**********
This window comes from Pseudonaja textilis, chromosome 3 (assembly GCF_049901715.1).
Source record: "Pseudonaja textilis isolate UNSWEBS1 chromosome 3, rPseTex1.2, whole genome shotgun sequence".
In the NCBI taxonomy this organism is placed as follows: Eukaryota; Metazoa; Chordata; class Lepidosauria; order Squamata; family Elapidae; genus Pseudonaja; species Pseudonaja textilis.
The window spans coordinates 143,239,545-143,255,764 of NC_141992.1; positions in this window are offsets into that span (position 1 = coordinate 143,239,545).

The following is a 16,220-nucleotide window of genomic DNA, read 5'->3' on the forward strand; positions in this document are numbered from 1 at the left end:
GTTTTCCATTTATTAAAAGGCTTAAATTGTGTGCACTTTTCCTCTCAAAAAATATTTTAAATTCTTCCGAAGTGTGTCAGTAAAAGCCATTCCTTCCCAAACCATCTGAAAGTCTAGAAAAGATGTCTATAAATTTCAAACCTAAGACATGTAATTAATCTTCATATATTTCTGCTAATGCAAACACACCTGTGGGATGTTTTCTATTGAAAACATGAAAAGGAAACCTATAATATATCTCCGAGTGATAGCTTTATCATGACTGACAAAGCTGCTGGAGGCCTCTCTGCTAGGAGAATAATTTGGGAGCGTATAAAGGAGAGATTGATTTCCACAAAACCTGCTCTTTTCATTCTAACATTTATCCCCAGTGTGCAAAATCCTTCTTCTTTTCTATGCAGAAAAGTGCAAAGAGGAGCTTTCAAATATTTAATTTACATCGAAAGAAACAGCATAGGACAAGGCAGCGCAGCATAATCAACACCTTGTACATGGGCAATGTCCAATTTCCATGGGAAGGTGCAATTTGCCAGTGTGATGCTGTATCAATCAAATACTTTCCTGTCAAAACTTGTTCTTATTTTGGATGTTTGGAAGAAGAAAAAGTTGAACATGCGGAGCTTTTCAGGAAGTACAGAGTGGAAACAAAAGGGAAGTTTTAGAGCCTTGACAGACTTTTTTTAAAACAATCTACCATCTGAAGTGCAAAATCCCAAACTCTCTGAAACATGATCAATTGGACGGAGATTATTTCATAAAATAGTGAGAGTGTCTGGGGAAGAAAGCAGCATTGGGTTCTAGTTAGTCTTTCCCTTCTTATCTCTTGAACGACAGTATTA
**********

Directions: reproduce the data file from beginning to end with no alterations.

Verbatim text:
This window comes from Pseudonaja textilis, chromosome 3 (assembly GCF_049901715.1).
Source record: "Pseudonaja textilis isolate UNSWEBS1 chromosome 3, rPseTex1.2, whole genome shotgun sequence".
In the NCBI taxonomy this organism is placed as follows: Eukaryota; Metazoa; Chordata; class Lepidosauria; order Squamata; family Elapidae; genus Pseudonaja; species Pseudonaja textilis.
The window spans coordinates 143,239,545-143,255,764 of NC_141992.1; positions in this window are offsets into that span (position 1 = coordinate 143,239,545).

The following is a 16,220-nucleotide window of genomic DNA, read 5'->3' on the forward strand; positions in this document are numbered from 1 at the left end:
GTTTTCCATTTATTAAAAGGCTTAAATTGTGTGCACTTTTCCTCTCAAAAAATATTTTAAATTCTTCCGAAGTGTGTCAGTAAAAGCCATTCCTTCCCAAACCATCTGAAAGTCTAGAAAAGATGTCTATAAATTTCAAACCTAAGACATGTAATTAATCTTCATATATTTCTGCTAATGCAAACACACCTGTGGGATGTTTTCTATTGAAAACATGAAAAGGAAACCTATAATATATCTCCGAGTGATAGCTTTATCATGACTGACAAAGCTGCTGGAGGCCTCTCTGCTAGGAGAATAATTTGGGAGCGTATAAAGGAGAGATTGATTTCCACAAAACCTGCTCTTTTCATTCTAACATTTATCCCCAGTGTGCAAAATCCTTCTTCTTTTCTATGCAGAAAAGTGCAAAGAGGAGCTTTCAAATATTTAATTTACATCGAAAGAAACAGCATAGGACAAGGCAGCGCAGCATAATCAACACCTTGTACATGGGCAATGTCCAATTTCCATGGGAAGGTGCAATTTGCCAGTGTGATGCTGTATCAATCAAATACTTTCCTGTCAAAACTTGTTCTTATTTTGGATGTTTGGAAGAAGAAAAAGTTGAACATGCGGAGCTTTTCAGGAAGTACAGAGTGGAAACAAAAGGGAAGTTTTAGAGCCTTGACAGACTTTTTTTAAAACAATCTACCATCTGAAGTGCAAAATCCCAAACTCTCTGAAACATGATCAATTGGACGGAGATTATTTCATAAAATAGTGAGAGTGTCTGGGGAAGAAAGCAGCATTGGGTTCTAGTTAGTCTTTCCCTTCTTATCTCTTGAACGACAGTATTA